In countries with low hepatitis A (HA) endemicity, infected food handlers are the source of most reported foodborne outbreaks. In Canada, accessible data repositories of infected food handler incidents are not available. We undertook a systematic review of such incidents to evaluate the extent of viral transmission through food contamination and the scope of post-exposure prophylaxis (PEP) interventions.
A systematic search of MEDLINE and EMBASE was conducted to identify published reports of incidents in Canada. An expanded search of a news repository (i.e., transcripts from newspapers and newscasts) was also conducted to identify the location and timing of an incident, which was used to retrieve the related report by contacting local public health departments. Data pertaining to case identification, public health risk, PEP interventions, and associated costs was independently abstracted by two reviewers and summarized according to incidents with and without large PEP interventions.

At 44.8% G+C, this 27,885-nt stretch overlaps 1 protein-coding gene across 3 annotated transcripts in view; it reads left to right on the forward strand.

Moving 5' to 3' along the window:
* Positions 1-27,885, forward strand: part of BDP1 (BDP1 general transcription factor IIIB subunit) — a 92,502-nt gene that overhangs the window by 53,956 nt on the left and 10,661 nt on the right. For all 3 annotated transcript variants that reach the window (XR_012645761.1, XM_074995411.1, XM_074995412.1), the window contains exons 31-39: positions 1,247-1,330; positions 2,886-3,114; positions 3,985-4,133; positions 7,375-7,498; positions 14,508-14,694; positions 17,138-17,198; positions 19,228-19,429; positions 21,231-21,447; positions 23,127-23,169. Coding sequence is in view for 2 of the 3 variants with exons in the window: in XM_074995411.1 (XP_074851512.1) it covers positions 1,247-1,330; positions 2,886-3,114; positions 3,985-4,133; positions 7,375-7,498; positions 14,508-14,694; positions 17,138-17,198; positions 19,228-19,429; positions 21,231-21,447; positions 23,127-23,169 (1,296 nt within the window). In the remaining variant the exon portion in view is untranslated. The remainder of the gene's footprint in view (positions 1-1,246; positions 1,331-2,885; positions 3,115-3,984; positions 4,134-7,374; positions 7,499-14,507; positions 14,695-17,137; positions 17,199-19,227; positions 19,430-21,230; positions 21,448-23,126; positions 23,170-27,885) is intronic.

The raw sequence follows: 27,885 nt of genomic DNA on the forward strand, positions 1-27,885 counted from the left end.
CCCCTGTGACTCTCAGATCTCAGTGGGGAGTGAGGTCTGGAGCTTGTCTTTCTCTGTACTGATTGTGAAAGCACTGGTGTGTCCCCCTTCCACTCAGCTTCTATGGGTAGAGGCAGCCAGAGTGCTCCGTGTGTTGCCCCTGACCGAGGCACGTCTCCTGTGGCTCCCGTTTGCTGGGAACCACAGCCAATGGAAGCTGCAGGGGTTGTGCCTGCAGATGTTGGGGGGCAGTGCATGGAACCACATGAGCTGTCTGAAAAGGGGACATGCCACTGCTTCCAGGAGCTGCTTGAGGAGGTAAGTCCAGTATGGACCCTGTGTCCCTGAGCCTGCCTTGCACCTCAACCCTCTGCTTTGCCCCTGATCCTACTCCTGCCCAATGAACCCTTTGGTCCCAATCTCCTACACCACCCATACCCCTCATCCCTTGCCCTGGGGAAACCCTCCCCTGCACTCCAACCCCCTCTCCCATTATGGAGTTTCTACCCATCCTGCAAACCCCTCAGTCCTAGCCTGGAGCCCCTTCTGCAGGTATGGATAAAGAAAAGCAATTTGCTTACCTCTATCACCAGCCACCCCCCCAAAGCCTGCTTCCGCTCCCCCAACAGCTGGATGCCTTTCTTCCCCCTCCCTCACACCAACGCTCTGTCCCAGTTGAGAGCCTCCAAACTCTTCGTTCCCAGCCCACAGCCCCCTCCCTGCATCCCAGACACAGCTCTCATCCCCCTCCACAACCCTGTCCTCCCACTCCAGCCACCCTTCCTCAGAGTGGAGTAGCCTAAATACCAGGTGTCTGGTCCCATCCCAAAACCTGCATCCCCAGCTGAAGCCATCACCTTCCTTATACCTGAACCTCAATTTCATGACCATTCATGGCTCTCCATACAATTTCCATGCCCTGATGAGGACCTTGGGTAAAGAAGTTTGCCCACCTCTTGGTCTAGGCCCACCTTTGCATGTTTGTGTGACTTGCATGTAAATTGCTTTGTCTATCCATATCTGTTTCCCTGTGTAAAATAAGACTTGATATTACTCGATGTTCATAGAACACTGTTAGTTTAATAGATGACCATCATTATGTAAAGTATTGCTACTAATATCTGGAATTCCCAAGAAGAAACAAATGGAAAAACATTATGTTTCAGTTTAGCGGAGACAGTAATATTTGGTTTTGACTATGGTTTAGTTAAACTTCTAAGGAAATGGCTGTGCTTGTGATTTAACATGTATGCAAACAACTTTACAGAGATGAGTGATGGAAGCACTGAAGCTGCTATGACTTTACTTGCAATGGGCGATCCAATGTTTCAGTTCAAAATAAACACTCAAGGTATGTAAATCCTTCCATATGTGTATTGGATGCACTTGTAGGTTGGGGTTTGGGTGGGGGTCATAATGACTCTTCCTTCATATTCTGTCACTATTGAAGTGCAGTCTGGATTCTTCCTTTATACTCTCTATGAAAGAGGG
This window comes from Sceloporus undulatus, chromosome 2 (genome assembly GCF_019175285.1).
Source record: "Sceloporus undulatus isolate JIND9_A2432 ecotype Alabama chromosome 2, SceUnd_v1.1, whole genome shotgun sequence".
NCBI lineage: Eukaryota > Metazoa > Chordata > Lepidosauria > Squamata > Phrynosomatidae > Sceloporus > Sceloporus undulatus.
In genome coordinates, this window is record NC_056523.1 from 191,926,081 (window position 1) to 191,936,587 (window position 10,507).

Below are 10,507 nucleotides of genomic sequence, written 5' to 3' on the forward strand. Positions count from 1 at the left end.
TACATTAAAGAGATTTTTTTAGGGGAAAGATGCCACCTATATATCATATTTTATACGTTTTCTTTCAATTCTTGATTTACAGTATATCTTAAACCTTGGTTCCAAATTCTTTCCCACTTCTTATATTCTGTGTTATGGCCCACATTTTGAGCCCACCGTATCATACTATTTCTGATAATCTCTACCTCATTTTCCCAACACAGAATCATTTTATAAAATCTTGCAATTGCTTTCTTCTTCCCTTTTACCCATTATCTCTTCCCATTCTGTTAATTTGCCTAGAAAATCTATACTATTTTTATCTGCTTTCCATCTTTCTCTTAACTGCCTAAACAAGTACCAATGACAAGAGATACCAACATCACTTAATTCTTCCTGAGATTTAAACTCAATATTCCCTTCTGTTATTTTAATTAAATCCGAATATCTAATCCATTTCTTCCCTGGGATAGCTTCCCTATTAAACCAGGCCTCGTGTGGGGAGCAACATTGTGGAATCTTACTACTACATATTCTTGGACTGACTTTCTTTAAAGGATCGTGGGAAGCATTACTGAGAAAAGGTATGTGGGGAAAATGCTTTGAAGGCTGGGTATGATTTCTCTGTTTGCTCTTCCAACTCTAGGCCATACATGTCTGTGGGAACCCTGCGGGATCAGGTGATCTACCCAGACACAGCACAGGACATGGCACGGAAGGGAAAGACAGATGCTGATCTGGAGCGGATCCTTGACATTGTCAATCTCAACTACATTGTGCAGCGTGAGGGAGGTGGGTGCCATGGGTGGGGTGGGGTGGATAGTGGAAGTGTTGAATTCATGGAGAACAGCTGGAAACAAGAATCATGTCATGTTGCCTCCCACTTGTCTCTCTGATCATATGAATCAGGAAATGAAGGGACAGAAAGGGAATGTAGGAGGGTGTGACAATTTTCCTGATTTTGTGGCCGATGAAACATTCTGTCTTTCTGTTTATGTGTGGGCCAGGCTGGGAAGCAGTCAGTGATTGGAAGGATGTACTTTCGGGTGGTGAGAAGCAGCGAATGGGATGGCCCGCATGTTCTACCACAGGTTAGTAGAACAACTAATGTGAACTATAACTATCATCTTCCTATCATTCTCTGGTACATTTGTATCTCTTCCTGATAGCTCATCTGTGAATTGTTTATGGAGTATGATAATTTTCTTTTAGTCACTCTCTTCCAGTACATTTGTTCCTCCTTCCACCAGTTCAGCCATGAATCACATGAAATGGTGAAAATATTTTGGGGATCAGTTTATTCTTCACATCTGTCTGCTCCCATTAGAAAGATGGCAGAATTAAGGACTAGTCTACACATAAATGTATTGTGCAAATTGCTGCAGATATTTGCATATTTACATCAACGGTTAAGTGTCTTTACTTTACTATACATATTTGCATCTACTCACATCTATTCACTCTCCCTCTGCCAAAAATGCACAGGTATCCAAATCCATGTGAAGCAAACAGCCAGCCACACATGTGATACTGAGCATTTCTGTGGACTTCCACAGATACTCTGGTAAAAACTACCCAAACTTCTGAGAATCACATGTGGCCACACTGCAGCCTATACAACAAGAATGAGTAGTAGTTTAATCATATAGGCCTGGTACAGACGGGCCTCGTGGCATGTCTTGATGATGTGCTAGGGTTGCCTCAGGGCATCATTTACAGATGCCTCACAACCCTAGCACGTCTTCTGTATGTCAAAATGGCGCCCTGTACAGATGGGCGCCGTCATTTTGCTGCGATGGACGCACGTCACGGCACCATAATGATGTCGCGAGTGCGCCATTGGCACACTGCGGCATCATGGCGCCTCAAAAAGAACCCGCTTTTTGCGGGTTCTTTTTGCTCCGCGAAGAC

A total of 16 incidents were identified from 1998-2004. There were approximately 3 incidents requiring public notification per year. Only 12.5% of incidents were described in published reports, indicating that published data significantly underestimated the number of incidents and PEP interventions. Data pertaining to the remaining incidents was unpublished, sparse and highly dispersed at the local public health level. Six of the 16 incidents required large PEP interventions to immunize on average 5000 potentially exposed individuals. Secondary transmission was low. Characteristics of incidents requiring large PEP interventions included potentially infectious food handlers working with uncooked food for a prolonged duration in high-volume grocery stores in high-density urban areas.
Infected food handlers with hepatitis A virus (HAV) requiring public notification are not infrequent in Canada. Published data severely underestimated the burden of PEP intervention. Better and consistent reporting at the local and national level as well as a national data repository should be considered for the management of future incidents.